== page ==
“Oysters will have a big presence,”  says Rachel Feldman, banquet manager for St Michaels Harbor Inn.  “On the half-shell, shooters and David Hayes’s oyster stew, which won at the Maritime Museum’s Oyster Fest last year. He’ll also offer to-go containers of the stew.”

For those not into oysters, there will be pulled-pork sandwiches, crab salad sandwiches, grilled sausage with peppers and onions, and cookies and cupcakes. There will also be a full bar as well as iced tea and lemonade.

Chef David Hayes puts the finishing touches on a dish


Sunday Cooking – Slow-Cooked Real-Food Suppers

Originally they were called crockpots, but now they’re most often called slow-cookers.  And what a boon they are! They came into vogue about 30-odd years ago when women were leaving the house to work all day, and yet were still expected (as most still are) to come up with a wholesome, nourishing, delicious meal when the rest of the clan crashes through the door. (Yeah, well. If it were easy, anyone could do it.).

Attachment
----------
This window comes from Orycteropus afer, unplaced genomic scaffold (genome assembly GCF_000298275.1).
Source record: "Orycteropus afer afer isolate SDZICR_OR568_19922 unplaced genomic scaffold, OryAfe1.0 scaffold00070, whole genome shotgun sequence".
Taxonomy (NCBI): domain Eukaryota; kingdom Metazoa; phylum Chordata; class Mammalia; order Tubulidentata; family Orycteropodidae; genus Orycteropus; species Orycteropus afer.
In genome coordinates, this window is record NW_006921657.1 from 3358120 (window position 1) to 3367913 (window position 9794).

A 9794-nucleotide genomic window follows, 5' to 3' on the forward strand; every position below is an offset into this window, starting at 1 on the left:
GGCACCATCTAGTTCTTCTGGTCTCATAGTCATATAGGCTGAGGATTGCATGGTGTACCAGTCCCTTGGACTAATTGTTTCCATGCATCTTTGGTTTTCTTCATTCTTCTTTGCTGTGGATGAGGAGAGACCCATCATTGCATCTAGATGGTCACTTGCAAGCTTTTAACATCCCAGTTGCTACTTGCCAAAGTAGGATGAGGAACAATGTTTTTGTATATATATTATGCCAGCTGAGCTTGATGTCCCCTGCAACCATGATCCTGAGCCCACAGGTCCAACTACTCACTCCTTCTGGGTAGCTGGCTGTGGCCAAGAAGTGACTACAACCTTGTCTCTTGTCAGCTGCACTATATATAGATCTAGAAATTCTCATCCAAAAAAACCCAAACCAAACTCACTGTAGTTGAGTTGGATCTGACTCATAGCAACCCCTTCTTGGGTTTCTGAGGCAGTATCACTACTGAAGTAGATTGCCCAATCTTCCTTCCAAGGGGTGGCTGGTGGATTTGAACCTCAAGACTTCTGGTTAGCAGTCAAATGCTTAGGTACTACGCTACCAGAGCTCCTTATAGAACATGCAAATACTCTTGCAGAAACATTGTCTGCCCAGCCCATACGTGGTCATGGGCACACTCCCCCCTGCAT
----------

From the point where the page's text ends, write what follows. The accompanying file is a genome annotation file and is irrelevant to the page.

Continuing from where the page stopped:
A crockpot is a big help on that score. The beauty of a crockpot, especially the most recent incarnations, is they do everything but throw the ingredients into the pot for you. One advertises that you can set the cook time to anything from 30 minutes to 20 hours, so you could stuff a pot roast into the thing while the dog is doing his last round of the bushes, go to bed and arrive home the next evening after work to dinner. Some are programmable so they turn themselves down or off and let you know how long they’ve been set that way. (I have crockpot envy; mine is ancient and manual.). Either way, you end up with a real meal — not a microwaved plastic tray, not a bag of chips and dip (however tempting that may be sometimes), not another pizza or bag full of cholesterol and carbs, but supper. Real food. AND the removable stoneware interior goes into the dishwasher, so cleanup is easy, too.

Since school has started, along with the attendant after-school sports, extra-curricular stuff, evening PTA meetings, et. al., it’s even more important to eat well and get enough sleep.  Pizza three times a week alternating with fast food is not eating well. A crockpot full of rib-sticking soup or a stew with vegetables is.